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Ask Your PCA: How should farmers control thrips in citrus?

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Issue Date: March 10, 2021
Chris Boisseranc PCA, Southwest Ag Consulting Inc., Redlands
Chris Boisseranc PCA, Southwest Ag Consulting Inc., Redlands

Thrips are a cosmetic pest, but have a significant impact on fruit quality. They will scar the immature fruit immediately after the flowering stage is complete and the fruit has set on the tree.

Thrips live in the flower and scar the top of the fruit. As the fruit sizes and matures, the scar enlarges. Losses can be as high as 20% if thrips are left unchecked throughout the season.

There is about a two-month period of susceptibility where thrips are able to scar the fruit. Once the fruit hardens off, it's no longer susceptible to thrips.

Thrips are mainly an outside canopy pest where there is new growth, and they prefer the dry exterior of the tree and the light.

Thrips pressure is weather-dependent. Warm and dry weather during the susceptible period will result in thrips pressure. With a humid and wet spring during the susceptible time, thrips may not be a problem.

In Southern California, the Asian citrus psyllid treatments during the season can make the thrips populations more active and result in having to treat more frequently. In the past, applications weren't made if the weather wasn't conducive to problems with thrips, but with the ACP protocol it's become almost automatic that there is thrips pressure and sprays are applied every year.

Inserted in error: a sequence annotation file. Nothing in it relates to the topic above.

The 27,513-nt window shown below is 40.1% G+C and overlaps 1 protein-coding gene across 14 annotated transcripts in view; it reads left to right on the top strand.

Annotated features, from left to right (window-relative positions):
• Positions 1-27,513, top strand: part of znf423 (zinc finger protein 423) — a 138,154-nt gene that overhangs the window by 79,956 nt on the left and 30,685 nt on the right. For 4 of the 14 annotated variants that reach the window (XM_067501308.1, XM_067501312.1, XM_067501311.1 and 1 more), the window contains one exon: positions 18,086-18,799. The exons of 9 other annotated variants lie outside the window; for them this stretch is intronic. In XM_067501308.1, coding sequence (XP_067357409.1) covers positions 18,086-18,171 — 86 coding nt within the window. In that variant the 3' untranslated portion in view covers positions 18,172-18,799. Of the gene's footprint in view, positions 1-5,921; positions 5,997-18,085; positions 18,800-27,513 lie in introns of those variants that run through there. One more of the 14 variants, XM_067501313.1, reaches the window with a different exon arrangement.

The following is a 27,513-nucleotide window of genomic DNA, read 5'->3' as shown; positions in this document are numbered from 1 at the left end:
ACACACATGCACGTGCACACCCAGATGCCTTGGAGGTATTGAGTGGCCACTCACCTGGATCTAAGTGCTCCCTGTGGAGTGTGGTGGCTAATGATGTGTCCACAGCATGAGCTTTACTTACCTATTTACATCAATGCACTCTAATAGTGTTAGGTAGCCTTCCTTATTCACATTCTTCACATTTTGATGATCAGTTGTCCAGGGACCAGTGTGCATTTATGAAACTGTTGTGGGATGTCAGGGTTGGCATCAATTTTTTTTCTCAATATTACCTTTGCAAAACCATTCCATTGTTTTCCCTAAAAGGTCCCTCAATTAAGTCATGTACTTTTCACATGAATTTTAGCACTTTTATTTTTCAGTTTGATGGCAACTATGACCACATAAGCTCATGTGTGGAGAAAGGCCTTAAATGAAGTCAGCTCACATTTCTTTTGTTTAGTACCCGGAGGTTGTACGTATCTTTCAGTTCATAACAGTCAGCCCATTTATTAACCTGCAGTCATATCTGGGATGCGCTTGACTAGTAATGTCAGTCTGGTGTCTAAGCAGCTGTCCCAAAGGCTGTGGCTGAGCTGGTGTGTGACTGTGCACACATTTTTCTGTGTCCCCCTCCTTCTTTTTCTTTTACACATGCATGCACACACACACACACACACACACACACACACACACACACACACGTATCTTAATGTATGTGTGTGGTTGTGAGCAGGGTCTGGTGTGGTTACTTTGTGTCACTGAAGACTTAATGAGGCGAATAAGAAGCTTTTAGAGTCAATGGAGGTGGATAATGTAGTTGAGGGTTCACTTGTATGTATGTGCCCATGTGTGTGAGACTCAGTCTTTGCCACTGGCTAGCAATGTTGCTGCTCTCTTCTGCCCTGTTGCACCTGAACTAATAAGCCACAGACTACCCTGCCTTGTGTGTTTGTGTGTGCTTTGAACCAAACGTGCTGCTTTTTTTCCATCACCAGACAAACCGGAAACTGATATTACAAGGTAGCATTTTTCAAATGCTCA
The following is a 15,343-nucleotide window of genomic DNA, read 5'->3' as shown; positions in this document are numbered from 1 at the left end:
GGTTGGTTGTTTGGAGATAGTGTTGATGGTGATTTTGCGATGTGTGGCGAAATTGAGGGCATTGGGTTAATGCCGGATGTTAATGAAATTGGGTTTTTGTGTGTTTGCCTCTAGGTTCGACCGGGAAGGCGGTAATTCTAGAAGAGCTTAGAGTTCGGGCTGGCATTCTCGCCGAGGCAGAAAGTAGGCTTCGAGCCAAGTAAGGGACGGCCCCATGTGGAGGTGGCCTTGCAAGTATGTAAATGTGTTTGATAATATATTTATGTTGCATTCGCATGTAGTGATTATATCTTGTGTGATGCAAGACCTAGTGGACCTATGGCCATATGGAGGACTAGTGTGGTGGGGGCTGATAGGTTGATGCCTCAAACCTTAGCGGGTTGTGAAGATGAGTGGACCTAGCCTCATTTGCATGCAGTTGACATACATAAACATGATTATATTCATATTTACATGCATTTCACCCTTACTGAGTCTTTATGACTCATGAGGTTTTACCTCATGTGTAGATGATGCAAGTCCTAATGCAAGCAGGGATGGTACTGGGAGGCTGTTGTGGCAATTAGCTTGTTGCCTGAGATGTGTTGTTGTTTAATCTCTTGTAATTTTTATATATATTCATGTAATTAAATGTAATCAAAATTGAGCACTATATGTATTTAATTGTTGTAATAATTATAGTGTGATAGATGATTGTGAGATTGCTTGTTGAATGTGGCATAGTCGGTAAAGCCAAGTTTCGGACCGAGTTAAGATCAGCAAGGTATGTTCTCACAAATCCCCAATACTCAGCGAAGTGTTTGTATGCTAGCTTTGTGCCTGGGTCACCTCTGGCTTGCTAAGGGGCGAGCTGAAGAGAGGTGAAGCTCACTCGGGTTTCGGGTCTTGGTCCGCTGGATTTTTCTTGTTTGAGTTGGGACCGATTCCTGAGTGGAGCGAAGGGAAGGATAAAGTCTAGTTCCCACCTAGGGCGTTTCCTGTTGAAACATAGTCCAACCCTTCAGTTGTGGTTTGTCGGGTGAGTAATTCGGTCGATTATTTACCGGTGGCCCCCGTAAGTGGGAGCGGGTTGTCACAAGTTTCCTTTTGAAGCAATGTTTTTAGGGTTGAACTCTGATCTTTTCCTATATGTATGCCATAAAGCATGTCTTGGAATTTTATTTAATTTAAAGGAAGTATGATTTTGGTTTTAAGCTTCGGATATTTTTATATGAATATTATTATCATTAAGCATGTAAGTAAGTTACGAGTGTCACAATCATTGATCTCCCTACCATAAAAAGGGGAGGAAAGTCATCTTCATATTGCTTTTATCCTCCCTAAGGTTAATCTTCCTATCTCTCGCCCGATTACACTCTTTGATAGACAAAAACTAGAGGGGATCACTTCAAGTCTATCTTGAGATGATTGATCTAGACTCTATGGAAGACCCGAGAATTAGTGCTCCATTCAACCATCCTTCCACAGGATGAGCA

Several materials are available for thrips, both organic and conventional. There are about five chemicals used for conventional and two or three for organic operations. The chemicals should be rotated to avoid problems with resistance building.

There are native beneficials that work continually in the trees. Some years, the beneficials are significant and they will hold down the thrips population and cause only superficial damage. But because there is a tight window with the thrips and the populations are so explosive, a chemical treatment is generally required.

Permission for use is granted, however, credit must be made to the California Farm Bureau Federation when reprinting this item.




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